I grew up the product of Spanish speaking parents. My mom and dad were in their 20’s when they arrived in this country from Spain after leaving Cuba as exiles. They arrived in the late 60’s and early 70’s. They arrived at a time when NO ONE and I mean NO ONE spoke Spanish in this country. They had the added hurdle of having to get to work immediately. Learning English was not high on their list of priorities. Working and making money so they could eat and keep a roof over their heads was. Eventually they started learning and getting accustomed to the language, but it was still very difficult for them, and what they did learn was broken and heavily accented. Learning a second language as an adult is difficult, learning a second language while simultaneously trying to make a new life is nearly impossible. But they did it. To say that they have my admiration and respect is an understatement.
Since English was their second language, they spoke Spanish at home. That meant I spoke Spanish at home. In fact Spanish was my first language, I didn’t learn to speak English until I started school when I was approximately three. Growing up I didn’t realize how lucky I was and how unique I was to speak one language at home and one language at school. This was because where I lived I was only ever around people just like me, meaning kids who’s parents, like mine, had learned to speak English late in life. I didn’t realize until I was in high school that not everyone spoke two languages, one at home one at school.
At home, growing up I heard, “we only speak Spanish in this house” a lot. My parents had a twofold reason for this. First and foremost they wanted me to learn to speak Spanish, really learn, the language. They wanted me as comfortable speaking Spanish as I was speaking English. Also, they were proud of where they came from and they wanted me to be proud too. Secondly, they were more comfortable speaking Spanish.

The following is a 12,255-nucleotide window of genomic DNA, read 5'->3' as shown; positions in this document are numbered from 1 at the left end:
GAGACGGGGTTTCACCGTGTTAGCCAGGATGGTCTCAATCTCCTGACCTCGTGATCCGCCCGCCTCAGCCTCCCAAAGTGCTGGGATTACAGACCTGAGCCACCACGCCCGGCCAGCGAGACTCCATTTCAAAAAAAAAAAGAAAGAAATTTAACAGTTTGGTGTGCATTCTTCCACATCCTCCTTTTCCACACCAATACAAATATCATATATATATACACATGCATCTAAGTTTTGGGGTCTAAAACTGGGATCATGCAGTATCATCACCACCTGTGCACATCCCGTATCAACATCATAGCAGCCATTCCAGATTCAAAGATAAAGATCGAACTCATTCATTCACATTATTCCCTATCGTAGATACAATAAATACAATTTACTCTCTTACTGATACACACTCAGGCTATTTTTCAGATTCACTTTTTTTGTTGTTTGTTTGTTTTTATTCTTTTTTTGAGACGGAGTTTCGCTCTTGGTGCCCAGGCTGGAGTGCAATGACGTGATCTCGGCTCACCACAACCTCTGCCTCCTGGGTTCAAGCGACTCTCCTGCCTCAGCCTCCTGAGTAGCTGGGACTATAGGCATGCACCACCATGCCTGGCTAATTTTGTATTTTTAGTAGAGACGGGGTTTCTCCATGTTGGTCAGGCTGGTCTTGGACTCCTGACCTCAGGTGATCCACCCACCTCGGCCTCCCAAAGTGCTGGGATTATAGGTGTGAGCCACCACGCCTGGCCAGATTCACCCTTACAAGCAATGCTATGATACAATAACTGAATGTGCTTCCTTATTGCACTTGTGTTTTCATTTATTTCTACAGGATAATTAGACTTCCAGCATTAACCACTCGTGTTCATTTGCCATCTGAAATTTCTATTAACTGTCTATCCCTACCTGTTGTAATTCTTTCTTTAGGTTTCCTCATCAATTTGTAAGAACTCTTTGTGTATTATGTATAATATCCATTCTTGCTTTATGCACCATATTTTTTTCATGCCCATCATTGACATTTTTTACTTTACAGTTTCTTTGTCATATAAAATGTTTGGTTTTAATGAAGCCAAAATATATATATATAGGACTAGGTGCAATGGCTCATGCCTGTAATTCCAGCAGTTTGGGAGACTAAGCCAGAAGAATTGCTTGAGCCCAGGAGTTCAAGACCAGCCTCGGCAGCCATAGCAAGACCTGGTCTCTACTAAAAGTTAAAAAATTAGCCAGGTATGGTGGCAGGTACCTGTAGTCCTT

My parents were so insistent on me learning Spanish they enrolled me in lessons after school. On Fridays. Yup, you read it right, more school after a full week of school. The classes were held at a local Spanish social center which offered classes for children of Spanish speakers. When you are 9 and have spent an entire week in school the last thing you want to do on a Friday night is take more classes. I would bitch and moan about going, my mom turned a deaf ear every time. The one constant was them telling me, “you’ll thank us when you’re older”. Because I was a massive brat and not getting my way I would roll my eyes and grumble under my breath – pouted too – and I would go. Mostly because I didn’t have a choice because my mom drove me and waited while I was in class. I remember thinking that she was wrong that she didn’t know what she was talking about. Turns out I was the one that was wrong.
When I went out into the world, I very quickly learned that while there are a lot of people that speak Spanish, there are not a lot of people that speak it properly. That’s what my mom was trying to instill in me. Speaking a second language and speaking it well, is an advantage.
My life has taken many turns in the last few months. I just got my real estate license and I live in Western North Carolina. As realtor you are always looking for any advantage and any way to distinguish yourself from the crowd. In my area I’m one of three brokers that speaks Spanish, and just like that I have managed to distinguish myself with out even trying.
As a kid I didn’t understand how much being bilingual would affect my life. As an adult I’m infinitely grateful to my parents for making me take those lessons. At the time they knew something I didn’t, being bilingual and being well spoken in both languages would be an advantage throughout my life.
So thank you mom and dad for noting better than me what I needed.
Gracias Maye y Pache por saber mejor que yo lo que yo necesitaba.